Before today the only Miami game I had watched was their Labor Day opener against Maryland. Although it was a 24-32 loss I was impressed with how competitive they were considering they had 9 players, most of which were either starters or on the two-deep, suspended (8 by the NCAA and wide receiver Aldarius Johnson was suspended indefinitely by Al Golden). The 'Canes that played on Labor Day are not the team that will travel to Blacksburg on Saturday, on paper they are much, much better. Aside from defensive end Olivier Vernon, all of their suspended players are eligible; 5 have been playing since the Maryland game.
I wanted to get a better idea of how the Hurricanes looked with a more complete roster so I watched the first half of Miami–Bethune-Cookman and the second half of Miami–Kansas State.
Miami was sloppy in the first half against I-AA Bethune-Cookman. They gave up a lot of big plays, and committed 6 penalties for 41 yards, their only penalties of the game. If the Wildcats don't fumble on the two-yard-line and miss a field goal, they take a 17-14 lead into the half, instead of being down 7-14. Miami would eventually blowout the Wildcats, 45-14.
In the second half against Kansas State Miami battled back from a 3-14 deficit, to take a temporary 24-21 lead, before losing 28-24. With less than a minute remaining Jacory Harris could have retaken the lead on a 4th and goal scramble that was initially ruled a touchdown.
Fast forward 43 seconds into the video.
Jacory played strong in both of these games. He threw one interception to four touchdowns and 447 yards. He missed some throws, under throwing a wide open Benjamin down field comes to mind, but other than that he looked sharp.
Miami's offensive line is really good, and everyone says that, but they weren't as dominate as I expected. There were times when Bethune-Cookman beat them inside and clogged up the middle. However, they only gave up two combined sacks.
We have to prevent Lamar "Dash" Miller from getting to the sidelines. Stretches, passes to the flats and pitches are all part of Miami's scheme to get him to the corner. He can do the rest from there. Miller reminds me of a more mature David Wilson. They are both superior athletes and don't stop running until they're on the turf, but Miller sees the holes and cutback lanes better than David.
This is a stretch to the left. The offensive line is down blocking and ideally Miller should carry the ball left and cut up through the first crease he sees. There's a gaping hole between the tackle and guard, but Miller can see the defender coming up to fill. He cuts it backside, between the center and guard, where there's nothing but daylight.
Want more? Here's six frames of progression. On this play Miller is carrying the ball out of his own end zone on another stretch.
Bethune-Cookman's front-seven is doing a good job of moving down the line and getting inside of Miami's blocks.
Miller sees the clusterfuck in front of him...
...and decides to cut it back.
Tight end Clive Walford (#46) seals the outside.
There's nothing but daylight.
Long story short, if we want to contain Miller the guys in the box can't over-pursue and give him the option to go back the other way. This is where we'll see how far along G-W has come. Foster's scheme tries to force these plays outside, right where they're trying to go, to the free tackler/Whip/G-W.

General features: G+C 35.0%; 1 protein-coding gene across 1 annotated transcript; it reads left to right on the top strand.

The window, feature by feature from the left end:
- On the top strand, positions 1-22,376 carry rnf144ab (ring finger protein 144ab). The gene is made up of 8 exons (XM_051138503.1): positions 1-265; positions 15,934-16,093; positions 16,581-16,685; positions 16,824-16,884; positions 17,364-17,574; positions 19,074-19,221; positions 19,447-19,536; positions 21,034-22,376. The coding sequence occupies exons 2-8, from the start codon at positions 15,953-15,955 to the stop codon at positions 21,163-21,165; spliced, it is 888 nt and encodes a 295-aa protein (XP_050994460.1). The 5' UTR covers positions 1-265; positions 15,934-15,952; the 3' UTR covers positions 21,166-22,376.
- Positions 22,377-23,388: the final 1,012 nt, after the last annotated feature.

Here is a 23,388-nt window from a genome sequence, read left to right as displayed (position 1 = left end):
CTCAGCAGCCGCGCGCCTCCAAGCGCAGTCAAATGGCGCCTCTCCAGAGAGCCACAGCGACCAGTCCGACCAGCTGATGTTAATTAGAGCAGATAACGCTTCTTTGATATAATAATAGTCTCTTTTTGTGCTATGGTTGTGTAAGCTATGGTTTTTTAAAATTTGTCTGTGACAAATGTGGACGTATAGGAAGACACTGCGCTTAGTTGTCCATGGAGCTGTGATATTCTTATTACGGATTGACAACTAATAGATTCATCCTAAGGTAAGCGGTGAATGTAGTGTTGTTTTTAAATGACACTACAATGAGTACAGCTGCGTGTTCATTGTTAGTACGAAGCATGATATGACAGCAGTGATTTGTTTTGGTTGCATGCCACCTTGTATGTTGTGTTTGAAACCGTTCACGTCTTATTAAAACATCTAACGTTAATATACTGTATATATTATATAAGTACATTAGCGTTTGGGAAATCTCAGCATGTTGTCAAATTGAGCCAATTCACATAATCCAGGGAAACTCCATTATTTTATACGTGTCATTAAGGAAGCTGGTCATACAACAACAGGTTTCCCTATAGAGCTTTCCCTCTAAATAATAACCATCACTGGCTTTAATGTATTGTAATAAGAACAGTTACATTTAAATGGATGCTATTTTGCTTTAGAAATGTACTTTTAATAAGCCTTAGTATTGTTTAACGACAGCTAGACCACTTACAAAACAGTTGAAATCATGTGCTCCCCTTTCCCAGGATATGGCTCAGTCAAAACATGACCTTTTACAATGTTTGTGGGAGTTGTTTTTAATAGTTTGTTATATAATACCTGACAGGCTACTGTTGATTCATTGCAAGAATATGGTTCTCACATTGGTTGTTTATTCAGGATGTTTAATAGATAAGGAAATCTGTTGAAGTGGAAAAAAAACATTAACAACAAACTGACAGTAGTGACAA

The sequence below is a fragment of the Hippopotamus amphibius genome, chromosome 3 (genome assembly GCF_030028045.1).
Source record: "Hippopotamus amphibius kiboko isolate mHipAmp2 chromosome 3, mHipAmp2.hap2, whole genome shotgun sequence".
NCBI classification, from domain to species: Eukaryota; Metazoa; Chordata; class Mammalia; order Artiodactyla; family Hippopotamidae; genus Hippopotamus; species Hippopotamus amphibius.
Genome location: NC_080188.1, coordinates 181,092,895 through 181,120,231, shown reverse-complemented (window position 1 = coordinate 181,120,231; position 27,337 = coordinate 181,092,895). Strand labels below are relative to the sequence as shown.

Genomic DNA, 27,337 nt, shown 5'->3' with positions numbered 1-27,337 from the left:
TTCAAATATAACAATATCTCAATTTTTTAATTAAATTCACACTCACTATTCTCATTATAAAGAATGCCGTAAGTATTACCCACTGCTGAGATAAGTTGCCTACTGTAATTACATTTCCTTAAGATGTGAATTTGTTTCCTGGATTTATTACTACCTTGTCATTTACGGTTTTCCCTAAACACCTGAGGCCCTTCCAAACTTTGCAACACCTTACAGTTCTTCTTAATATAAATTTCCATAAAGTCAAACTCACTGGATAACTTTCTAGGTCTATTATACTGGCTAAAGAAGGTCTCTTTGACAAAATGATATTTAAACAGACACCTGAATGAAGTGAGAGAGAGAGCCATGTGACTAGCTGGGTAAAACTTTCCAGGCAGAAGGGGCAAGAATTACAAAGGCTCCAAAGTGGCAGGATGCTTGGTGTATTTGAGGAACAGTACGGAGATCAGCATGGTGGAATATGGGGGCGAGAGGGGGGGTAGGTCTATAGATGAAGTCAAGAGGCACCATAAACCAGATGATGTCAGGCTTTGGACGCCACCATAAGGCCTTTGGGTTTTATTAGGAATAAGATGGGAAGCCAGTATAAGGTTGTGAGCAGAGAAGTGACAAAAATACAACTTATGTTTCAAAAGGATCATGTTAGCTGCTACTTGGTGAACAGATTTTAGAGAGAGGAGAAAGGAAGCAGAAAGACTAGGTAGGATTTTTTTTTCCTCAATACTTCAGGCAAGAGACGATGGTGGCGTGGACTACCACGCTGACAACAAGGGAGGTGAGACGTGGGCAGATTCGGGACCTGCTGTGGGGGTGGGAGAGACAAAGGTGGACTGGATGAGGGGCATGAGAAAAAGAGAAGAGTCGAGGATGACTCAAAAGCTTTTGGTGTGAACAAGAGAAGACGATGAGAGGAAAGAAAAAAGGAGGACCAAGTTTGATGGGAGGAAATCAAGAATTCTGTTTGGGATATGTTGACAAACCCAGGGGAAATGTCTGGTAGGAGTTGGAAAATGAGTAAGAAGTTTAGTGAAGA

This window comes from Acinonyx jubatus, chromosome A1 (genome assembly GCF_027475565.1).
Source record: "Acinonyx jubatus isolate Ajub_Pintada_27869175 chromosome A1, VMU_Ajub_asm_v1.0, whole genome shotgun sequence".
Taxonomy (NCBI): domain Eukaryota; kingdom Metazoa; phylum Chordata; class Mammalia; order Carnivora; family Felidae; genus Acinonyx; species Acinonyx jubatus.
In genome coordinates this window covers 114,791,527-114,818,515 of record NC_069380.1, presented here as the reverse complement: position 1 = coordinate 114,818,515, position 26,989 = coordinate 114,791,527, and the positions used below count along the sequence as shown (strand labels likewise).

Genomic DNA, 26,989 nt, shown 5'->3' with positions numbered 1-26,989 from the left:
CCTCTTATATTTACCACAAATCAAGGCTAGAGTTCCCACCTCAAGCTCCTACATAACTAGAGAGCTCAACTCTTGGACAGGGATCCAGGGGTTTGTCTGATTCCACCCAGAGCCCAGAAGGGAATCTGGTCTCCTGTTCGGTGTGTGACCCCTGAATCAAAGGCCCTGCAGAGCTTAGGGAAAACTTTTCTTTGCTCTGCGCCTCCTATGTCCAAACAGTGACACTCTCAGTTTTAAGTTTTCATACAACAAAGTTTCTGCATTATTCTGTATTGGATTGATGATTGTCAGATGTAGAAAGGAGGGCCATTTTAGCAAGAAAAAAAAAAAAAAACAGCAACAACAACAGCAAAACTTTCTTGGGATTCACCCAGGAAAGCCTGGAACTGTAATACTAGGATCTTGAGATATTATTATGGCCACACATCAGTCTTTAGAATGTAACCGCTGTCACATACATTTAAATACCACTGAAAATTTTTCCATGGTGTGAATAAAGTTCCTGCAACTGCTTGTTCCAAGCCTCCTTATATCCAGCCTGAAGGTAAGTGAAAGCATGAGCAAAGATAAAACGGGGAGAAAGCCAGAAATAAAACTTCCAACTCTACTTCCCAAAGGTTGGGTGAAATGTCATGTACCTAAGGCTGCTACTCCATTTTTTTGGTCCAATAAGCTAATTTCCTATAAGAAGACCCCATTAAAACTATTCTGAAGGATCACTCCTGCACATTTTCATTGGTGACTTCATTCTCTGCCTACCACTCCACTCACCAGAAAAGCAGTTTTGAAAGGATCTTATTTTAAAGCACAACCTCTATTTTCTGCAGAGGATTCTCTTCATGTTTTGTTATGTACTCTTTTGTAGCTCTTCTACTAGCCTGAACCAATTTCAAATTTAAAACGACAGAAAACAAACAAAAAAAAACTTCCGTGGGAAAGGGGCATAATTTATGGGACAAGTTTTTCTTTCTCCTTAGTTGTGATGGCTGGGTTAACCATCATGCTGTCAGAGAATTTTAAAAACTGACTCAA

Miami lines up in a lot of "heavy" formations, that is to say ones with a fullback and two tight ends. Jacory has the option to throw the ball outside to his receiver if the box is loaded.
On this particular play the ball is batted down at the line of scrimmage. However, Miami has to like any match up where there speedy receivers are all alone, one-on-one, facing soft coverage.
Wide receiver/punt & kickoff returner Travis Benjamin is a burner. They want to give him every opportunity to get in space with the ball. He leads the 'Canes with 15 receptions.
This is what happens when he beats coverage. It was a double-move that he goes to the post with.
Let's look at this neat little slip screen. Benjamin lines up outside of the formation.
Before the snap the defense sees Benjamin moving in towards the formation, possibly looking to crack down on a backer. Couple that with a strong-I look in the backfield and the defense reads run.
It's a run fake, and Benjamin is going to slip under, and out the other side of the formation.
He's wide open.
And there's nothing but green in front of him.
On the very next play Miami had Benjamin split out wide and went right back to him on a hot route.
Miami's base defense is a 4-3. However, their linebackers, safeties and defensive linemen are very athletic so they'll come out in a variety of looks. There were plays when the field was split into even thirds by all three backers, leaving only the middle linebacker in the box. Sometimes, a defensive end or defensive lineman would line up standing in a two-point stance. On other plays an outside backer would creep up to the line and the safety would move into the box.
Here are some different looks.
Against Bethune-Cookman Miami tried to keep everything in front of them and control the line of scrimmage and pressure the quarterback with just the down linemen. There were very few blitzes. However, Bethune-Cookman was still able to pop a couple of big plays. Conversely, versus Kansas State they were much more aggressive. The linebackers and safeties came on a lot of blitzes. As a team, they missed their fair share of tackles.
Linebacker Sean Spence is an absolute animal. He's got superior speed and is a great tackler and that allows him to cover a lot of ground, and play in space.
Watch Spence move laterally and shadow the quarterback.
As soon as the QB makes his move Spence is up the field making the tackle, like a tiger pouncing on his prey.
In summary, Miami is an extremely talented and straight forward football team. Expect a smash-mouth game that the better team wins.